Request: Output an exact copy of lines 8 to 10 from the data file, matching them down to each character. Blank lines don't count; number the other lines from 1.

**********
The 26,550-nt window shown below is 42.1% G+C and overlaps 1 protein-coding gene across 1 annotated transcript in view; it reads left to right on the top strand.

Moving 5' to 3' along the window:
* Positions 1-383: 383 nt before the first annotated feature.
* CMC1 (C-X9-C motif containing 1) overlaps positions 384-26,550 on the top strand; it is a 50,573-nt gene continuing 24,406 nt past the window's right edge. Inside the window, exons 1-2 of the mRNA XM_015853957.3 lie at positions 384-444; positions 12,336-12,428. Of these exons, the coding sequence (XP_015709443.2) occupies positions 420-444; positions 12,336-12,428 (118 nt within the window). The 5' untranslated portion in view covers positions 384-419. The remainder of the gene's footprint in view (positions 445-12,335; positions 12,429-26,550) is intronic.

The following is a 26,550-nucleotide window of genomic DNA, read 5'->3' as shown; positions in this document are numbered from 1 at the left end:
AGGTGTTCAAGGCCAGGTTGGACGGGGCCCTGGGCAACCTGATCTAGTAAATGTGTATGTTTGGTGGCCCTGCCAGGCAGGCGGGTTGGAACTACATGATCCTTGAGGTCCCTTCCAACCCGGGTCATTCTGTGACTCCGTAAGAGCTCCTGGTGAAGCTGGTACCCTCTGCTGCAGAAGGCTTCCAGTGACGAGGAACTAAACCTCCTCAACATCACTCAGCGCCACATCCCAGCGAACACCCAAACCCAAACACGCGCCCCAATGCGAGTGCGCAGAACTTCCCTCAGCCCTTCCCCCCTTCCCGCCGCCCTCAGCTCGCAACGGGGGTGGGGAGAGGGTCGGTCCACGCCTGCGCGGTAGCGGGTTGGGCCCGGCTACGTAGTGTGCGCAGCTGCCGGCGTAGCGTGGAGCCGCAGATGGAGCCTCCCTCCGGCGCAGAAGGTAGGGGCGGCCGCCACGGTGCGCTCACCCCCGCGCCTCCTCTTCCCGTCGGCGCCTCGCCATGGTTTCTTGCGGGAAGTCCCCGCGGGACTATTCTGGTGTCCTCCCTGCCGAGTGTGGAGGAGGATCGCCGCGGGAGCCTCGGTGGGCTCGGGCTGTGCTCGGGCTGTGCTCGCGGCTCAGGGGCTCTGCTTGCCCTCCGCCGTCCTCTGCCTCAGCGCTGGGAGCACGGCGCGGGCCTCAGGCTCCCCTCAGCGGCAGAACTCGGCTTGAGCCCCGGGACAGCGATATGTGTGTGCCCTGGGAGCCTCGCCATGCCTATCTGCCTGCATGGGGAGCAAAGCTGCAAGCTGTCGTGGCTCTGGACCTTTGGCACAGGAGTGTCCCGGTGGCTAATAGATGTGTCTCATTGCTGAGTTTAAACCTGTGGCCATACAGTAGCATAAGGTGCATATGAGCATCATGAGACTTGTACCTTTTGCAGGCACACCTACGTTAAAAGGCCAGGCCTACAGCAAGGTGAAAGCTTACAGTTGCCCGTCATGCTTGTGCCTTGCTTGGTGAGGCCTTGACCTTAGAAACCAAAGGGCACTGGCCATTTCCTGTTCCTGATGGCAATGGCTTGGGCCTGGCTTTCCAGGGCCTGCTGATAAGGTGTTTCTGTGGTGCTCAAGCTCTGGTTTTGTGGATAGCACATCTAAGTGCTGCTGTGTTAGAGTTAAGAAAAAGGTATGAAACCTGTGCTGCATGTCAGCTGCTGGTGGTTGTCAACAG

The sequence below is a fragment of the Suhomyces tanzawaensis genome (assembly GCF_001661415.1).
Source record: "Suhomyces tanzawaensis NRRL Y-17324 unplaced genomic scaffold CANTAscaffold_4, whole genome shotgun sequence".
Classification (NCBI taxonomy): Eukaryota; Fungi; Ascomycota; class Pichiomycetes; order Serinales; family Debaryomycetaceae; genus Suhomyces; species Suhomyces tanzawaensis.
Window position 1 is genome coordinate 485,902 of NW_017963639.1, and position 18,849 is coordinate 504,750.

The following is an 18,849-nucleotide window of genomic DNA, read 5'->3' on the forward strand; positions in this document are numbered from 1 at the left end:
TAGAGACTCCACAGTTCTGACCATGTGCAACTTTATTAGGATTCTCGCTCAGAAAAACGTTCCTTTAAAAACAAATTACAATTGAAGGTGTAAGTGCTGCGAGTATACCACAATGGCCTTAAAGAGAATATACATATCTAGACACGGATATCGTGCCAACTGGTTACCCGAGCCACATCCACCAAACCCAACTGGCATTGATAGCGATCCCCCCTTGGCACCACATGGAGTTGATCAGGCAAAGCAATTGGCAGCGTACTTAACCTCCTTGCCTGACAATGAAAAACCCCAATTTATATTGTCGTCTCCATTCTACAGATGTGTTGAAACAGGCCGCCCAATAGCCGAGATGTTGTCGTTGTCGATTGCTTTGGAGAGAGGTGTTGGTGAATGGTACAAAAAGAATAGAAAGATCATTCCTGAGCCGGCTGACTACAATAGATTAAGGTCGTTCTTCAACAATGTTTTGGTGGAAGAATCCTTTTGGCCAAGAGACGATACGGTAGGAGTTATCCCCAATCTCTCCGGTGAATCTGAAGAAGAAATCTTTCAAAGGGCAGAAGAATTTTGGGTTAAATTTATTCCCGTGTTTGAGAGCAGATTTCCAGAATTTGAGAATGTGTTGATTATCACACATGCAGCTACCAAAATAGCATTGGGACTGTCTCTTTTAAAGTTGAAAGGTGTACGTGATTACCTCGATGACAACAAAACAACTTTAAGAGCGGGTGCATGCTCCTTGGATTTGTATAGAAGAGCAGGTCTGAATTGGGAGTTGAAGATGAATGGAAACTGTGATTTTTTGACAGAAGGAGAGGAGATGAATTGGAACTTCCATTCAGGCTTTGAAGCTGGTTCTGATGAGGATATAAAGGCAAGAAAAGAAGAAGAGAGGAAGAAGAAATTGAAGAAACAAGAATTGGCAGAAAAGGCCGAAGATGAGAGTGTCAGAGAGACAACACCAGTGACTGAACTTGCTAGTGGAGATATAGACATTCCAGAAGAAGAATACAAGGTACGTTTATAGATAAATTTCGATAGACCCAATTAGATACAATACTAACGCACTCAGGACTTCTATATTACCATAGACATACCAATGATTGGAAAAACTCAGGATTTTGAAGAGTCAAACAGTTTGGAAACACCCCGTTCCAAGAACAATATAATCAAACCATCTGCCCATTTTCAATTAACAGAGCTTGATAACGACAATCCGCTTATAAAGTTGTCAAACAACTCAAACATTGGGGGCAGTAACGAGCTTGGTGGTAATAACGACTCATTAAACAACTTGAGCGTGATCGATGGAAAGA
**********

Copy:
Source record: "Suhomyces tanzawaensis NRRL Y-17324 unplaced genomic scaffold CANTAscaffold_4, whole genome shotgun sequence".
Classification (NCBI taxonomy): Eukaryota; Fungi; Ascomycota; class Pichiomycetes; order Serinales; family Debaryomycetaceae; genus Suhomyces; species Suhomyces tanzawaensis.
Window position 1 is genome coordinate 485,902 of NW_017963639.1, and position 18,849 is coordinate 504,750.